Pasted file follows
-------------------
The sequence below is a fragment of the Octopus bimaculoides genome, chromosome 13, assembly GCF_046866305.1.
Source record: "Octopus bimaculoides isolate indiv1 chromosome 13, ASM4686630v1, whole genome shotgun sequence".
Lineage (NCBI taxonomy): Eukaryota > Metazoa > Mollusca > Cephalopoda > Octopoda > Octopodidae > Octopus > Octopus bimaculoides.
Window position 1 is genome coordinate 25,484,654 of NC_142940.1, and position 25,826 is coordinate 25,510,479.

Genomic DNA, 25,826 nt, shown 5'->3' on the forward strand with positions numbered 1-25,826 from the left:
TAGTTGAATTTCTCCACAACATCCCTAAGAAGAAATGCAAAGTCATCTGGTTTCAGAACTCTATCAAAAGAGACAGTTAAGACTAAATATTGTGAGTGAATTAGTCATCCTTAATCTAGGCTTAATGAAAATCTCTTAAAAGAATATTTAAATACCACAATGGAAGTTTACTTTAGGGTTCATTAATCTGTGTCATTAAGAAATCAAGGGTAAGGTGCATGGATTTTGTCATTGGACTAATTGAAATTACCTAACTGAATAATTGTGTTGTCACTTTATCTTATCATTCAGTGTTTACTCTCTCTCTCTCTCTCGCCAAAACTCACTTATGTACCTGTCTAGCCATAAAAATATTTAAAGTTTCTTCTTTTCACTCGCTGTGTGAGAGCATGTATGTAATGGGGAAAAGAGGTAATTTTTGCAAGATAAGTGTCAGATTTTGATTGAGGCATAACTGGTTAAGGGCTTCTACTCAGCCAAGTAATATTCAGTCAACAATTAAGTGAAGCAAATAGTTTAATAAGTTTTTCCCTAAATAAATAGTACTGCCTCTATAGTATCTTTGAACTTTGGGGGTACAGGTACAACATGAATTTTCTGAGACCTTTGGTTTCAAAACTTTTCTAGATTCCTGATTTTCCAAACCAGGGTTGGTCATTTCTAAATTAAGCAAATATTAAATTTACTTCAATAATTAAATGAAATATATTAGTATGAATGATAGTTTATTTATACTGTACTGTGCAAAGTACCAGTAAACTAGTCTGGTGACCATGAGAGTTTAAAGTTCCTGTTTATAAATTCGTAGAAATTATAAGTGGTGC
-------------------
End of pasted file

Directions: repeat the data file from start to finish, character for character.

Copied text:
The sequence below is a fragment of the Octopus bimaculoides genome, chromosome 13, assembly GCF_046866305.1.
Source record: "Octopus bimaculoides isolate indiv1 chromosome 13, ASM4686630v1, whole genome shotgun sequence".
Lineage (NCBI taxonomy): Eukaryota > Metazoa > Mollusca > Cephalopoda > Octopoda > Octopodidae > Octopus > Octopus bimaculoides.
Window position 1 is genome coordinate 25,484,654 of NC_142940.1, and position 25,826 is coordinate 25,510,479.

Genomic DNA, 25,826 nt, shown 5'->3' on the forward strand with positions numbered 1-25,826 from the left:
TAGTTGAATTTCTCCACAACATCCCTAAGAAGAAATGCAAAGTCATCTGGTTTCAGAACTCTATCAAAAGAGACAGTTAAGACTAAATATTGTGAGTGAATTAGTCATCCTTAATCTAGGCTTAATGAAAATCTCTTAAAAGAATATTTAAATACCACAATGGAAGTTTACTTTAGGGTTCATTAATCTGTGTCATTAAGAAATCAAGGGTAAGGTGCATGGATTTTGTCATTGGACTAATTGAAATTACCTAACTGAATAATTGTGTTGTCACTTTATCTTATCATTCAGTGTTTACTCTCTCTCTCTCTCTCGCCAAAACTCACTTATGTACCTGTCTAGCCATAAAAATATTTAAAGTTTCTTCTTTTCACTCGCTGTGTGAGAGCATGTATGTAATGGGGAAAAGAGGTAATTTTTGCAAGATAAGTGTCAGATTTTGATTGAGGCATAACTGGTTAAGGGCTTCTACTCAGCCAAGTAATATTCAGTCAACAATTAAGTGAAGCAAATAGTTTAATAAGTTTTTCCCTAAATAAATAGTACTGCCTCTATAGTATCTTTGAACTTTGGGGGTACAGGTACAACATGAATTTTCTGAGACCTTTGGTTTCAAAACTTTTCTAGATTCCTGATTTTCCAAACCAGGGTTGGTCATTTCTAAATTAAGCAAATATTAAATTTACTTCAATAATTAAATGAAATATATTAGTATGAATGATAGTTTATTTATACTGTACTGTGCAAAGTACCAGTAAACTAGTCTGGTGACCATGAGAGTTTAAAGTTCCTGTTTATAAATTCGTAGAAATTATAAGTGGTGC